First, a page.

Thursday, April 13, 2017

Cheapest DCC Command Station with Loconet interface

In a previos post I talked about the DCC++ Command Station. This is an open project to build you own DCC command station using the Arduino platform. It's quite simple and easy to mount, and features a full DCC command station with PC interface and compatible with Rocrail and JMRI. This time I want to go a little bit further and be able to build a more standard command station with Loconet interface. There are very cheap and professional command stations like DR5000, for sure much better than this, but building things by your own provides satisfaction, right?

Clicking Here you can read the complete information in my previous post.

Both the protocol and interface of the basic command station project shown in my previous post aren't standard, and despite you can connect to the available Arduino I/O's some sensors, lights or switches, it's not enough for a medium sized layout. Anyway is a good command station to have apart from your layout to program and test locos. It's worth the 12€, for sure.

I took the source code of the DCC++ project (it's open an published in github) and tried (successfully) to add Loconet support, with some goodies like:

  • 3 Led to know the state of the command station (ON, OFF, SHORT CIRCUIT)
  • 2 Buttons to turn on and off the track current
  • 2 relays to switch to the programming track current automatically when a programming command is received
  • Display support, showing CV values when reading or writing and current consumption
  • External emergency button
My new sketch can only work on Arduino Mega. I had to discard Arduino UNO and Arduino NANO support as the program was too big for them, and I wanted to have a better performance with a lower cicle time.

The source code and the sketch to upload to Arduino MEGA can be downloaded from my public GitHub repository:


The PC interface support does not longer exist in this version of the command station, as my intention is to have a pure Loconet command station, exclusively dedicated to manage the trains. I prefer to have individual devices for each function, so for PC interface I use a dedicated Arduino UNO with an Ethernet shield. I'll post the information about how to mount the PC interface for a Loconet network in the next post. All this has the advantage that I can change any device without affecting the other Loconet devices or having to change any setup.

Having an independent PC Interface allows me, for example, to change my Intellibox Basic command station and use my new Arduino Based DCC++, or a DR5000. It's just disconnect one, and connect another. No changes in PC, software, or any other device.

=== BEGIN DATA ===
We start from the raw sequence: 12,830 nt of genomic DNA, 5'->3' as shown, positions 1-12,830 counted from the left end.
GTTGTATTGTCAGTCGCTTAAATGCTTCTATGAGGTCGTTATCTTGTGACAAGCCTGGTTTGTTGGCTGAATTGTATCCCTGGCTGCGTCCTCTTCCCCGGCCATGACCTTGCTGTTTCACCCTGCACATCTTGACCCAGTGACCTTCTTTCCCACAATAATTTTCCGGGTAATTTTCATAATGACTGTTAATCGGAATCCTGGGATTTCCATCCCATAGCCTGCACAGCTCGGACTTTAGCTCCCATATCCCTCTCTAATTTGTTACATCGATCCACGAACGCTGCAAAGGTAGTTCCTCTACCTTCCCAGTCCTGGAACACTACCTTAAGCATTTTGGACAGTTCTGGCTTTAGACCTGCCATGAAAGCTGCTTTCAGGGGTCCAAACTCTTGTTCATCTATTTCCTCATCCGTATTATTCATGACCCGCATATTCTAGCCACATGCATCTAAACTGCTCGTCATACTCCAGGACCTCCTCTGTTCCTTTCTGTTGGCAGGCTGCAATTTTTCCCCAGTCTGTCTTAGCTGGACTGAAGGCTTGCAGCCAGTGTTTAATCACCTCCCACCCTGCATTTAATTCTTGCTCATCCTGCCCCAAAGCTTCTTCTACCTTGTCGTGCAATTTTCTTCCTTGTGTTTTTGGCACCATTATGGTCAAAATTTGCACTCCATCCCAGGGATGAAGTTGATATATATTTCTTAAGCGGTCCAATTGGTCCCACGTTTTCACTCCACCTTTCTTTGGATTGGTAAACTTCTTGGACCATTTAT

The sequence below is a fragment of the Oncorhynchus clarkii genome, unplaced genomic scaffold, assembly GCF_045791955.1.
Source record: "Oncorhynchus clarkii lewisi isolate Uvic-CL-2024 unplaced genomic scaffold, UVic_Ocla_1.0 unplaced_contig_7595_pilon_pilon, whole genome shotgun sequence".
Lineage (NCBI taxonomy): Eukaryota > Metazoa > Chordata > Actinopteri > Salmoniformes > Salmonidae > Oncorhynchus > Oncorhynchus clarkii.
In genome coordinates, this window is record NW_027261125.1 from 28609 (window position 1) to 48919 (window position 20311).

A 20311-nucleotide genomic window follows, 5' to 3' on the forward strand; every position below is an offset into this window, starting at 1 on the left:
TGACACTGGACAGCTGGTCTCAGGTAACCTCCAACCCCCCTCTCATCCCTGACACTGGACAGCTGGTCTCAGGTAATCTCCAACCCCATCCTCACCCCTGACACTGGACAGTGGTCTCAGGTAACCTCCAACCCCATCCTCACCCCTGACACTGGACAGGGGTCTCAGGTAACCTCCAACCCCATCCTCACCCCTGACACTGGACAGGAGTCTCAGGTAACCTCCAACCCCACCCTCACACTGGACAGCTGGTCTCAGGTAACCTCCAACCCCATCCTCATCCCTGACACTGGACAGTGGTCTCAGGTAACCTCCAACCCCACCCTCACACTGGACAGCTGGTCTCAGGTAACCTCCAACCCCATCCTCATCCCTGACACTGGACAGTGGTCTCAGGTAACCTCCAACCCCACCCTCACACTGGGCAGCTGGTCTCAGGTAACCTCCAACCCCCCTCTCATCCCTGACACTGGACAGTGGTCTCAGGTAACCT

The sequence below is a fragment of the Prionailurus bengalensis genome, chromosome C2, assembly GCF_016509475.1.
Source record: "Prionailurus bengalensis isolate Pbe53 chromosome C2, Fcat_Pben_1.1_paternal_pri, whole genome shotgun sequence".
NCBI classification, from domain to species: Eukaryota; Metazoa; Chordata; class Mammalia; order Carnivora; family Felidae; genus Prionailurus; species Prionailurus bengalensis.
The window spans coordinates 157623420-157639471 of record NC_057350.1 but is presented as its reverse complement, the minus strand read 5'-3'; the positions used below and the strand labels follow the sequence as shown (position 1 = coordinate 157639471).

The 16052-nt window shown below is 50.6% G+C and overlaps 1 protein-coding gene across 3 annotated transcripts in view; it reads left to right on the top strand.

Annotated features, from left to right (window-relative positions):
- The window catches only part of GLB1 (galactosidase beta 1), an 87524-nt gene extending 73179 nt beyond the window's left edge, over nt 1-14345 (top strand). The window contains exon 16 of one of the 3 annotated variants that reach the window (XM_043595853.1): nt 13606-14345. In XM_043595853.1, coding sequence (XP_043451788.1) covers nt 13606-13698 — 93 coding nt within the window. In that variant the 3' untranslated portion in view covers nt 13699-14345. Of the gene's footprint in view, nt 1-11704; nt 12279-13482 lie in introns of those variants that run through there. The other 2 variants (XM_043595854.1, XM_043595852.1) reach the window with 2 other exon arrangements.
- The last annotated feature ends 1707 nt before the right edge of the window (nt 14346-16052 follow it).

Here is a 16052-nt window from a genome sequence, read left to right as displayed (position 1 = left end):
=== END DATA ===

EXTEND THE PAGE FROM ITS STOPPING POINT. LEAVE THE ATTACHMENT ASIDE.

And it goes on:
So let's go with the connection diagram:


 You see the base is an Arduino MEGA with the Motor Shield on top and the bridge between pins 2 and 13, exactly as the original DCC++ project.

Then you have the 3 led to indicate "track power connected", "track power disconnected" or "error/fault/shortcircuit".

Two external buttons to turn on or off the track power, plus an extra external emergency button. Pressing this emergency button will provoque sending an emergency stop message through the loconet network, and not a normal power off message like with the normal buttons.

Relays are also optional, but if you use them the isolated track section will have normal current and will switch to programming current just when needed (read or write command received from Rocrail or the program you use). So you don't need to use manual switches or to have a separated track for it.

The display is not exactly the one from the photo, sorry but I couldn't find the right one in Fritzing software, but the connection schema is correct. I'm using an standard Keypad LCD shield from DFRobot (check it here). Two of the keys of the Keypad LCD shield can be used to turn on and off the command station, so the external buttons are not necessary.

Finally, a loconet shield board (like GCA185 from Giling Computer Applications) has to be used, connected to pins 47 and 48 instead of the usual 7 and 8 when you are using an Arduino UNO.

But there is an important issue with Loconet!
Any Loconet network needs a "Loconet Terminator" and a 12V power source to work. This is always provided by the command station, but in this case we need to add this. In this page from RR-Cirkits you can find information about it. 

You can use an old ATX PC power source to supply the 12V to Loconet and build your own "Loconet Terminator".  A "Loconet Terminator" is just a 15 mA pull up constant current source to 12V.:





If you have a LocoBuffer conected to the LocoNet it has also the option to provide this pull up termination by selecting 'Term" option.

Finally there is another solution to the previous issues, this is using a GCA101 from Peter Giling. This a board that provides you 3Amp power to Loconet, so you will never run out of power to connect more and more modules, and the board has also a jumper to activate the "Loconet Terminator" already included in the board. This board also provides you the PC Loconet interface to connect you layout to Rocrail.

This is the command station mounted in a simple electricity box, but we use it in the club and has been proved reliable enough to drive trains during all week end in exhibitions with no errors:



I hope to have more free time to post other Arduino based modules I have developed. Thanks for reading!!!





Friday, March 24, 2017

Tomix Shinkansen 500系 EVA digitalization

As explained in the 500 Type Eva Project web page, "2015 marked the 40th anniversary of Sanyo Shinkansen's completion inauguration, as well as the 20th anniversary of the start of the Evangelion TV series. To celebrate this double anniversary, the Shinkansen Evangelion Project was launched in November 2015. The Sanyo Shinkansen operates a 500 TYPE EVA train, created under the supervision of Mr. Hideaki Anno, Director of Evangelion, and designed by Mr. Ikuto Yamashita, Evangelion's mechanical designer. Additionally, while on board, passengers can enjoy content with the motif of the world of Evangelion."



You can see in the following posters how amazing is the design of this 500 Type Shinkansen, taking the image of the anime's main "EVA",  a humanoid mecha:




The design of this train is not only in the outside, but also in the inside. In Car No. 1, you can enjoy four attractions: Shinkansen X Evangelion Exhibit Panels; a Photo Spot; a Diorama; and Full-size Cockpit Riding Experience, a hands-on attraction: